Excuse me, does my clothing offend you?  

So this week, teachers who are employed by the NSW DEC, received a rather interesting email.

A new dress code comes into play at the start of term 2.

 

 

Image

 This is not me…  Source.

 

In short, we have an obligation to do the following:

 

  • maintain respect
  • establish credibility
  • uphold the reputation of the Department

 

I DO THIS EVERY SINGLE DAY.

 

 

The dress code goes on to say that we must be clean and tidy.  We must also wear professional attire at any formal engagements such as meetings with parents and at assemblies etc.

 

I KNOW THIS.  I DO THIS EVERY OTHER DAY…

 

 

 

This is the part that’s annoyed me…

 

“Employees must not wear revealing clothes such as those exposing bare midriffs, strapless tops or dresses, or clothes that may be construed as suggestive and/or offensive.

Employees must not wear inappropriate clothes such as singlets, t-shirts, tracksuits or rubber thongs (except for sport and organised physical activities), ripped or dirty clothes, or clothes with inappropriate slogans (e.g. advertising for tobacco and alcohol).”

 

Oh, and men must wear collared shirts.

 

 

Good people of the world, I haven’t exposed my midriff since the mid-nineties, believe me.  But I do wear singlet tops and t-shirts to work and I make no attempt to be revealing or inappropriate.

 

My general school style is a nice cotton t-shirt and a pair of pants.  Sometimes a skirt with a sleeveless tank top.  At times, a singlet top (never spaghetti straps), with a pair of jeans.  I shop at places like Sussan for work, just to further illustrate my point.

 

 

Am I missing something?  Since when is a singlet top ‘revealing’, or a t-shirt ‘inappropriate’?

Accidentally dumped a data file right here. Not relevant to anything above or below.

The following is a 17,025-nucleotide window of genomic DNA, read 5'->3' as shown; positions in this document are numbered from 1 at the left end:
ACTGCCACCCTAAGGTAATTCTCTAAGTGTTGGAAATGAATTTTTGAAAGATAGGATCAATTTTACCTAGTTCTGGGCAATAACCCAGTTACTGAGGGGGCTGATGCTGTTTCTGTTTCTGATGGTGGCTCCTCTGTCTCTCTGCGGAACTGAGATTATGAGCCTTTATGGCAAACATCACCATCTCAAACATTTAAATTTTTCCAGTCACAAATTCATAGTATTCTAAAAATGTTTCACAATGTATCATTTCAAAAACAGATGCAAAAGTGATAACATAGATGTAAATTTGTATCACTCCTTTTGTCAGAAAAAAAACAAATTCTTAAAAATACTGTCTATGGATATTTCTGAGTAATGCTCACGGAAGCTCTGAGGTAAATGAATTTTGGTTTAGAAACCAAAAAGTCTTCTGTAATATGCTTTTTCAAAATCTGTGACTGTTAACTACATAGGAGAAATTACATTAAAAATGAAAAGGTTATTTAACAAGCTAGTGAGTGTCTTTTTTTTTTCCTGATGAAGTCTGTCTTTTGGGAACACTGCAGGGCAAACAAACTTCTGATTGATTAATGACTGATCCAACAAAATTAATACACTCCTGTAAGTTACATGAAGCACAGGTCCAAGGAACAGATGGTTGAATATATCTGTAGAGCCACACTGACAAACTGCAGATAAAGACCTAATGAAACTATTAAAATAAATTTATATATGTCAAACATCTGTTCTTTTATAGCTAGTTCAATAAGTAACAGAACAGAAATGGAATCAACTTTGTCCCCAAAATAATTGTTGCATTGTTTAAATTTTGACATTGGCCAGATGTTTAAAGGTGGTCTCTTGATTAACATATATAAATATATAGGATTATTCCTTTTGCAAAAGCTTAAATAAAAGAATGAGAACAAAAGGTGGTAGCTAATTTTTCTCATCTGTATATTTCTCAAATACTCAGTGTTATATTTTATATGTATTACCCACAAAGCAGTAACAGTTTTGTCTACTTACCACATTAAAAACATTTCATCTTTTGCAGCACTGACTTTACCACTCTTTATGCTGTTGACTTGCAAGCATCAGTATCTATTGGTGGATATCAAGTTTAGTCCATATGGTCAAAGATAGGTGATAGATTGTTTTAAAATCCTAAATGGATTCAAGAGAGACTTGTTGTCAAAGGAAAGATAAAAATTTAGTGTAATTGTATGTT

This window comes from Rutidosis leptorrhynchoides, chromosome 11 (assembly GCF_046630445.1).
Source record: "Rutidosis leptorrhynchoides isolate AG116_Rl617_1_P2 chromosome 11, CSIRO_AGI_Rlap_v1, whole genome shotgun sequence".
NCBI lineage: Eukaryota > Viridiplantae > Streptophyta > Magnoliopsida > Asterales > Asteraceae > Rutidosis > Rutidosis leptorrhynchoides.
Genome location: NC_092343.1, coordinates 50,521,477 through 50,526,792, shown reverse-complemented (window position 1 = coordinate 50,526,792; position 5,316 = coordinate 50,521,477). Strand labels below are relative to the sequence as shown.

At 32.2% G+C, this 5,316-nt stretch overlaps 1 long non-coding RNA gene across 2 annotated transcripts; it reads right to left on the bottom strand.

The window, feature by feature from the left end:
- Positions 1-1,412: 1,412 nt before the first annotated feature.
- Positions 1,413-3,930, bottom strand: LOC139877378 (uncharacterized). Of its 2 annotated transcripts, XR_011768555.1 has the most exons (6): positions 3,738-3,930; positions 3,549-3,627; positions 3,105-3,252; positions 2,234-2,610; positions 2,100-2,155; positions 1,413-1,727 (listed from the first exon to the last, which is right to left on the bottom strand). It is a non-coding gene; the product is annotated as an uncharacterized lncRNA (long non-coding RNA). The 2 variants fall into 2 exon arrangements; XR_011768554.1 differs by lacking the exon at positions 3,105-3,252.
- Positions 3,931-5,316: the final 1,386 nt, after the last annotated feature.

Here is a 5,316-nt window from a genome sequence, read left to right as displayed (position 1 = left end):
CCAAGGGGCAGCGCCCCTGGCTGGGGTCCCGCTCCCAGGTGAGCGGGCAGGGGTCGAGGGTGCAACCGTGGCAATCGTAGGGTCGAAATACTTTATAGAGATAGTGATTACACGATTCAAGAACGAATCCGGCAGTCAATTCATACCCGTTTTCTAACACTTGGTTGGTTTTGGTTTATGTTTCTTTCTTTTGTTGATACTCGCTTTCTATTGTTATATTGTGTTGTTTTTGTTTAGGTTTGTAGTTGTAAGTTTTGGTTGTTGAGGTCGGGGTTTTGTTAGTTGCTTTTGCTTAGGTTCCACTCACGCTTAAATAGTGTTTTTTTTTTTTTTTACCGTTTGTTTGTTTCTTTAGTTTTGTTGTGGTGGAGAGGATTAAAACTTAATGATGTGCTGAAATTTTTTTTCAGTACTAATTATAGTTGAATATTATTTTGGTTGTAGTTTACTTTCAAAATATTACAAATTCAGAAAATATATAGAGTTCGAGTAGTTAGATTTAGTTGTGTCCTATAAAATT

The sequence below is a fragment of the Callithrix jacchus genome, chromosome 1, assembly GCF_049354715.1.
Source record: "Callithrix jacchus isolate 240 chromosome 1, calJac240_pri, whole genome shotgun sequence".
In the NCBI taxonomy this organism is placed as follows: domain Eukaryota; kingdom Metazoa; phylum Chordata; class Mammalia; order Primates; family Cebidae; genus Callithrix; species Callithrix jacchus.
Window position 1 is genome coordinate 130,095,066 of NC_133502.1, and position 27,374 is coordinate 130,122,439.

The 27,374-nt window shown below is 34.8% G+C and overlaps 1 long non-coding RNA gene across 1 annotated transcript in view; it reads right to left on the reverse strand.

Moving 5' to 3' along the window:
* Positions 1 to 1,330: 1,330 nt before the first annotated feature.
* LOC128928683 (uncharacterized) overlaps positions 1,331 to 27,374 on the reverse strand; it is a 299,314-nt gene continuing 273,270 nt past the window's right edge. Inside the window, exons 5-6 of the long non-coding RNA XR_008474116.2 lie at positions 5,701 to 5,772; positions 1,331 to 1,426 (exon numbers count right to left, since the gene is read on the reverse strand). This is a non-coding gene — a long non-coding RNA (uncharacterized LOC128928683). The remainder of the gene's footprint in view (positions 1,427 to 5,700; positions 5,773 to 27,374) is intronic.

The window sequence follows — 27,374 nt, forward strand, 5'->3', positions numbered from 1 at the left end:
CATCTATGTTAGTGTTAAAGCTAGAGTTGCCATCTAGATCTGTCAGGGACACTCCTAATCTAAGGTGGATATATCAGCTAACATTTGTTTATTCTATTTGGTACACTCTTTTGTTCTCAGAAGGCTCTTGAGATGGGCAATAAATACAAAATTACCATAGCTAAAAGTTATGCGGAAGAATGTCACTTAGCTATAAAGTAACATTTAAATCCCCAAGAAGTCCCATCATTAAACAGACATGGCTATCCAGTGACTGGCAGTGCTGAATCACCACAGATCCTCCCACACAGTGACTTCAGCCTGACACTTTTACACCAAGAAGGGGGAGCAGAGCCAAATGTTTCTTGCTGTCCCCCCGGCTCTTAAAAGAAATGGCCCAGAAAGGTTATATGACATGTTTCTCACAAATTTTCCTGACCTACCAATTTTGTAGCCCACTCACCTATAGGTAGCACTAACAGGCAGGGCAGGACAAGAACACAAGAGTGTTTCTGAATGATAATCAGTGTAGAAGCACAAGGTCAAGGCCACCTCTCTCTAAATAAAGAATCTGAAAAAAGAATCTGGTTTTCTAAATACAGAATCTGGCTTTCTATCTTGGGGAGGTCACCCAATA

Would you be offended if I wore something like what I’ve described to a parent/teacher meeting?

Do you think that this type of clothing would make your child think that I’m an unprofessional teacher when I stand up in front of their class?

 

 

Unreasonable?  Your thoughts as always, are welcome.

 

 

Love,

Robo X

 

P.S.  Us Teachers are, on the whole, a pretty jovial bunch.  I’m looking forward to seeing some of the takes on ‘appropriateness’ next term…

About Robomum

I blog after my kids go to sleep. It takes a while. View all posts by Robomum

17 responses to “Excuse me, does my clothing offend you?  

  • Emily @ Have A Laugh On Me

    It’s crazy really as teachers at my school wear singlets, not spag ones but other ones, it’s too hot up here really – I hope some rock up with beer guzzling, fag sucking t-shirts!

  • Twinkle in the Eye

    You obviously do the right thing. I imagine not all do and they are giving themselves a ground from which to respond. In hospitality, armpits are regarded as unprofessional (and kind of gross if there is hair) so as a general rule no singlet tops. Most professionals have a dress code of some sort, nothing to be too bothered about.

  • mumabulous

    DET have to remember that teaching is NOT an office job. Its physical work wrangling all those kids. T-shirts and smart casual pants are perfectly appropriate. However – if teachers rocked up looking like Miley Cyrus I might take issue 😉

  • mumabulous

    PS: Loving the new look Robo.

  • Renee

    Especially in areas where it is stinking hot, I see no problem whatsoever with wearing a nice tee or tank top. This really does seem over the top. We have notices all over our work at the moment (DETE) telling us to dress up and not down ..

  • Emily

    I hate things like this. I mostly hate that there are obviously some people SOMEWHERE that dress so inappropriately as to warrant these sorts of things. And that those in charge are too uncomfortable to pull that one person aside, so you all get told.

    If it was a sleeveless dress, you’d have no problem, so I don’t see the difference between a wide-strapped tank and skirt and, say, a sleeveless wrap dress. But I also understand the notice not going into specifics. It’s easier to say ‘no singlets’ than to specify exceptions.

  • Mark Downey (@fullhalfglass1)

    They have to be kidding!